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Parents Outraged After Former 49er McDonald Speaks At Hayward School

HAYWARD (CBS SF) -- Some parents in the East Bay were furious Wednesday after former 49ers defensive end Ray McDonald was invited to speak to Hayward high school students about self-control, despite the fact that he is facing rape charges.

McDonald played for the 49ers, but was fired two years ago after numerous run-ins with the law. He is supposed to go on trial next month for sexual assault.

McDonald was also accused of domestic violence, but was never charged in that case.

Among the questions many parents of students at Tennyson High School in Hayward were asking: Is Ray McDonald a good role model and should be teaching kids about self-control?

The school district was scrambling Wednesday to explain the decision.

The former 49er was all smiles in pictures with students and teachers at Tennyson High posted on social media.

But not all parents were feeling that way after the former pro player's appearance.

"Make us feel angry," said Tennyson High parent Eduardo Orozco. "Make us feel disappointed."

The Niners cut the star defensive lineman because of his many run-ins with the law including accusations of domestic violence and raping a woman who was drunk.

That rape trial is scheduled to start next month.

Tennyson High invited McDonald a few weeks ago to talk to 250 at-risk kids about self-discipline.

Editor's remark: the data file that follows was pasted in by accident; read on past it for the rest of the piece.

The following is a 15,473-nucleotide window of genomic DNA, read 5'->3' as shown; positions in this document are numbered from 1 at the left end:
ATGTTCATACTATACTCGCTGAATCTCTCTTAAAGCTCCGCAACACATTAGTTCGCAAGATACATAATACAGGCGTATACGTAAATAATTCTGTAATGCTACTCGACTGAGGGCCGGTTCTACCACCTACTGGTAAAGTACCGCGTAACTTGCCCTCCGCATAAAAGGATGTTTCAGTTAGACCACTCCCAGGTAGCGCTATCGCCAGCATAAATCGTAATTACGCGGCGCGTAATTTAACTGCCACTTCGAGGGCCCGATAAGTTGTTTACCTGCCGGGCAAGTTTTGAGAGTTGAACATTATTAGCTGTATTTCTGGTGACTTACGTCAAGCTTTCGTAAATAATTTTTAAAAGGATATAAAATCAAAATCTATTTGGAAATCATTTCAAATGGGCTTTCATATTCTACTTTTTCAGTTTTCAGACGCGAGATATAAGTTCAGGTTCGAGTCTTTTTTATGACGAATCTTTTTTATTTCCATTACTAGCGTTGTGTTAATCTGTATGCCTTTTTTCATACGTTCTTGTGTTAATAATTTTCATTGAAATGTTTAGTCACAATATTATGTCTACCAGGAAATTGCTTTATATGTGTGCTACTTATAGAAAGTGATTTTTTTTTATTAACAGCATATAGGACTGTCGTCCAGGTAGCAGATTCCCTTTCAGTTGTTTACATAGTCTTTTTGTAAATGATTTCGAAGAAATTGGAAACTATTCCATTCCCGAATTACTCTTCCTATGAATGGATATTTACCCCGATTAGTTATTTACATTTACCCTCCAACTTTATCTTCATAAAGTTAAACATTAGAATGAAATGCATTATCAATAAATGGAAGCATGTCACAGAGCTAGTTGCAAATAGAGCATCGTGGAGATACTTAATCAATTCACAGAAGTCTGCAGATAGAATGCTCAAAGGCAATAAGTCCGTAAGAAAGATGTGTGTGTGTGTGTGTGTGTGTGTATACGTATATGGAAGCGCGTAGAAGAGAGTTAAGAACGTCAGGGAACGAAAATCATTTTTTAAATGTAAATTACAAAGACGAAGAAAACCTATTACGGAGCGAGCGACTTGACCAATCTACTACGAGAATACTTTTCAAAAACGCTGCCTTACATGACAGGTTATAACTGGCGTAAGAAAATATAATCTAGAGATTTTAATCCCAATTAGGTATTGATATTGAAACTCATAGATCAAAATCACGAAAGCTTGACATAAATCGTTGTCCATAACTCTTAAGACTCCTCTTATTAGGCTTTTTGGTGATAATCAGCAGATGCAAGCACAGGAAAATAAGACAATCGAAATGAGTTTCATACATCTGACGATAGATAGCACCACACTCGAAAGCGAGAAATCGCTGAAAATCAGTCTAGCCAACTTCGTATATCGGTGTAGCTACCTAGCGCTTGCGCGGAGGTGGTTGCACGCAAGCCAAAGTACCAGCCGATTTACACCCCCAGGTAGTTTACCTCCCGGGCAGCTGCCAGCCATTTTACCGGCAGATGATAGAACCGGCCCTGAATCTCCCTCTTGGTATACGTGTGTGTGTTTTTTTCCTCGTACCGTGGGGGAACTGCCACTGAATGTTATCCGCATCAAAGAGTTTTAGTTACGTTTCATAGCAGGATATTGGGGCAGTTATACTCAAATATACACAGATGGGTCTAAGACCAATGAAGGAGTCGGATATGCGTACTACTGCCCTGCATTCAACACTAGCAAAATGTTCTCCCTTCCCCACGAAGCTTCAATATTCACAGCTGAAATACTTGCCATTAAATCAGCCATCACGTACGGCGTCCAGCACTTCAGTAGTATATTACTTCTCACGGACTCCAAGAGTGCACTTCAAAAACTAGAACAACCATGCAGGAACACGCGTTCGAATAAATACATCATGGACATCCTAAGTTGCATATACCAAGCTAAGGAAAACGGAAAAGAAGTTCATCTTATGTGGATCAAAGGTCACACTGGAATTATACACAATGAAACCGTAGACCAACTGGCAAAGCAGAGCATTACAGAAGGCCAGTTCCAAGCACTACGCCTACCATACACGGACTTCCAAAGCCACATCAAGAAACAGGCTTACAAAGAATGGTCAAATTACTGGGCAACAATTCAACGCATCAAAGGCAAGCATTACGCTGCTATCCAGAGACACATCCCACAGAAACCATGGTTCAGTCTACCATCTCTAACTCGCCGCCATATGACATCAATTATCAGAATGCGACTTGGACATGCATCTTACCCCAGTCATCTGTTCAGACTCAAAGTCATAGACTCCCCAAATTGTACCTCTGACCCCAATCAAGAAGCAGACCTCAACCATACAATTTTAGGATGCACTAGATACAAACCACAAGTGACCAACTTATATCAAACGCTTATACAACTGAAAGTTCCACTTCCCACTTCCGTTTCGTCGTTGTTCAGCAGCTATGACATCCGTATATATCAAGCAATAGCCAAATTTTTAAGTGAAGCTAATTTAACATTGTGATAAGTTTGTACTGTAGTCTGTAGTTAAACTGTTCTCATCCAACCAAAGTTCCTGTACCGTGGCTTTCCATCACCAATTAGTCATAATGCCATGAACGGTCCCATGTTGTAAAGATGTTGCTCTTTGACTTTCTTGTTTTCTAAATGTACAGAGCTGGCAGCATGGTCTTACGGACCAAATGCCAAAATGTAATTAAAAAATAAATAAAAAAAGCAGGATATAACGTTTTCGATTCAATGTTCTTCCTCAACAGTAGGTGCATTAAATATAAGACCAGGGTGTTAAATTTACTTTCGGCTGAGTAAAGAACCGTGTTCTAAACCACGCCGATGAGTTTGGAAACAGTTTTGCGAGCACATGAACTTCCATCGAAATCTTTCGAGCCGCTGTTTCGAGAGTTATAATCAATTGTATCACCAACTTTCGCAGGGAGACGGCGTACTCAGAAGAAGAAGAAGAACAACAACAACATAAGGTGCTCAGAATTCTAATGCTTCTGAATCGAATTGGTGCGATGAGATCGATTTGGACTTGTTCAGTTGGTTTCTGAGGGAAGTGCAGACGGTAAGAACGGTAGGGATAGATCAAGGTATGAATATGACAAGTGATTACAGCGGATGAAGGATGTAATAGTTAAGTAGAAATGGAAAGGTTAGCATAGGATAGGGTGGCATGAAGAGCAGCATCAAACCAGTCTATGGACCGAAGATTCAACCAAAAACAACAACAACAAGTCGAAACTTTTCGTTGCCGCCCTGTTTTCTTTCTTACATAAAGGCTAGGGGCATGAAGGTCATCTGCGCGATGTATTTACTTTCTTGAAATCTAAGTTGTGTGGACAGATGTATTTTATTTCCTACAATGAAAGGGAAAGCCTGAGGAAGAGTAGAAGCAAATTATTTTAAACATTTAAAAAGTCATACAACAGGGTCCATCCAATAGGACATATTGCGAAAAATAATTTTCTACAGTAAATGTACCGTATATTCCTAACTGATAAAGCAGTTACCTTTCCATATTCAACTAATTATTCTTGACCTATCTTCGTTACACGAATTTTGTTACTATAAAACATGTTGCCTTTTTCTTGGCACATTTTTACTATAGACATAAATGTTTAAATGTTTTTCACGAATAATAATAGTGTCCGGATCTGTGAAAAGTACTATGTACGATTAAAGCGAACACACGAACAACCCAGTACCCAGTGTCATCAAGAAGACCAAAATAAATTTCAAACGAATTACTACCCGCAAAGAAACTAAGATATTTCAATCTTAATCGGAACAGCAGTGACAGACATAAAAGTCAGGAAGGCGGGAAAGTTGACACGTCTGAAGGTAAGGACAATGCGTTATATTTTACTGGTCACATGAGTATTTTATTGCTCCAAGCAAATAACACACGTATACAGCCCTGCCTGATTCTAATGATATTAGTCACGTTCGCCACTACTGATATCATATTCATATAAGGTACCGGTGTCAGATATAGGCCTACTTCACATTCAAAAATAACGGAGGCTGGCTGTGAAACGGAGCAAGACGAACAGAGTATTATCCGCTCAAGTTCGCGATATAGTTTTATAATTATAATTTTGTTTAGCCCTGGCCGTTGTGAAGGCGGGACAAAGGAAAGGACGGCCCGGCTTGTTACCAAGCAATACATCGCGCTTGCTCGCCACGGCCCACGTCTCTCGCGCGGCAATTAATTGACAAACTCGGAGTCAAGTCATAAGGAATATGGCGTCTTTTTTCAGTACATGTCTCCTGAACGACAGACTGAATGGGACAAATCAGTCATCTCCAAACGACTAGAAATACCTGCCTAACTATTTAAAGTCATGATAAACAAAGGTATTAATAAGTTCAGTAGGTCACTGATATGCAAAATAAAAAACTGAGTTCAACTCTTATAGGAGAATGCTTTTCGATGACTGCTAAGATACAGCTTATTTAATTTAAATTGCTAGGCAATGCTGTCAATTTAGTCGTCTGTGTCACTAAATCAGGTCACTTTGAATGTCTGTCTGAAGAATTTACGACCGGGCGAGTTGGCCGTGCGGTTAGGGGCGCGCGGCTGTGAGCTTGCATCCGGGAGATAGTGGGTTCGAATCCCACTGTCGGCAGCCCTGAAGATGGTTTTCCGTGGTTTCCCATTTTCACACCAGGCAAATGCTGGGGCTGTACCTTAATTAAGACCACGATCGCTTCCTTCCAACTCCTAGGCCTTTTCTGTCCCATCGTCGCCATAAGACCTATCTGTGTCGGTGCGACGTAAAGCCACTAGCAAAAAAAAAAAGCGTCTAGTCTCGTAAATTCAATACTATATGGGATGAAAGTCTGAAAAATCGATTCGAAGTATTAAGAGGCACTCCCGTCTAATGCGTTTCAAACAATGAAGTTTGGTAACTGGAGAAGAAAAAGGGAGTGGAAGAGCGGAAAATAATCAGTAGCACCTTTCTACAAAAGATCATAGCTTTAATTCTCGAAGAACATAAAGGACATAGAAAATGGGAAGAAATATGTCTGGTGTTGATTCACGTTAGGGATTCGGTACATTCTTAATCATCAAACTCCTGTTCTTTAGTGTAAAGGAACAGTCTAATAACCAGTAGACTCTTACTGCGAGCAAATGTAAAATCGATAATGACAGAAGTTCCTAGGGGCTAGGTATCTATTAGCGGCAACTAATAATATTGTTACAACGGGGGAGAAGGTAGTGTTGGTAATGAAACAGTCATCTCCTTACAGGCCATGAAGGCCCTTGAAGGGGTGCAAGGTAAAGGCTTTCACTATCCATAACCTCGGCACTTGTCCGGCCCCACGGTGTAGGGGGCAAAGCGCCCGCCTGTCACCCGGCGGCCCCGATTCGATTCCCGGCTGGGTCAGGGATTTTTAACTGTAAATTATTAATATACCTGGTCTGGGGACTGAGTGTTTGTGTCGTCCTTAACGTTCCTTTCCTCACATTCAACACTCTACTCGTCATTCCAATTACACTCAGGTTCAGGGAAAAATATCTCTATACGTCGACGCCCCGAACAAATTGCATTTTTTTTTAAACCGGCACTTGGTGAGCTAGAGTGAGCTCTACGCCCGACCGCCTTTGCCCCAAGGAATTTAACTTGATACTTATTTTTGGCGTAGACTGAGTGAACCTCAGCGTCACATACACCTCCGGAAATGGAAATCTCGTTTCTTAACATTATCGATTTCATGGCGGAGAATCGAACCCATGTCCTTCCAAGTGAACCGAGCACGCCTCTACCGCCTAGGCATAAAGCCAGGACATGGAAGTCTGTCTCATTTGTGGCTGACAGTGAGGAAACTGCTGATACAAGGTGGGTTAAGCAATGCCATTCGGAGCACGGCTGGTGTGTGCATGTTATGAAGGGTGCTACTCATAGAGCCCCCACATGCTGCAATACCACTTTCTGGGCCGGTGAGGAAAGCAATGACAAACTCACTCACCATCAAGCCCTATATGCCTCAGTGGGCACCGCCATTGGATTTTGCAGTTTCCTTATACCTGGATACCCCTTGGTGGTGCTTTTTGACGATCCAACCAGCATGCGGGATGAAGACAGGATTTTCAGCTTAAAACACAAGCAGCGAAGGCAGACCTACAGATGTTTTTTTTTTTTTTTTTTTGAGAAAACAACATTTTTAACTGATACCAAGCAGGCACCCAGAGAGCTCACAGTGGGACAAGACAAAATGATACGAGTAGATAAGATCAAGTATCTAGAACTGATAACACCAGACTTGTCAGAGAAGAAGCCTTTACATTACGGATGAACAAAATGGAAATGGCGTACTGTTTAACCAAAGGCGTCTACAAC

"Arrested many times; he hasn't learned from his mistakes," said Tennyson High senior Ivett Garcia. "I think the district messed up by having a guy come talk about self-discipline when he has no self-discipline himself."

A few parents even fired off an angry letter to the district.

"Just looking at Mr. McDonald's record, it's all about violence against women. It's definitely not a positive message," said Orozco.

But student Marcel Foster said McDonald did a great job inspiring everyone.

"He was telling us how just try your hardest whatever you do, always give your best and just stay dedicated," explained Foster.

The student said he was thankful he had a chance to meet and speak with McDonald one-on-one.

"People make mistakes, we're all human," said Foster. "And I think, even if he made that mistake, him coming here and like trying to help us out and give us knowledge, that's not something for the parents to be upset with."

The district superintendent declined to talk on camera, but sent out a letter to parents Wednesday, admitting McDonald wasn't the best choice and apologizing to any offended parents.

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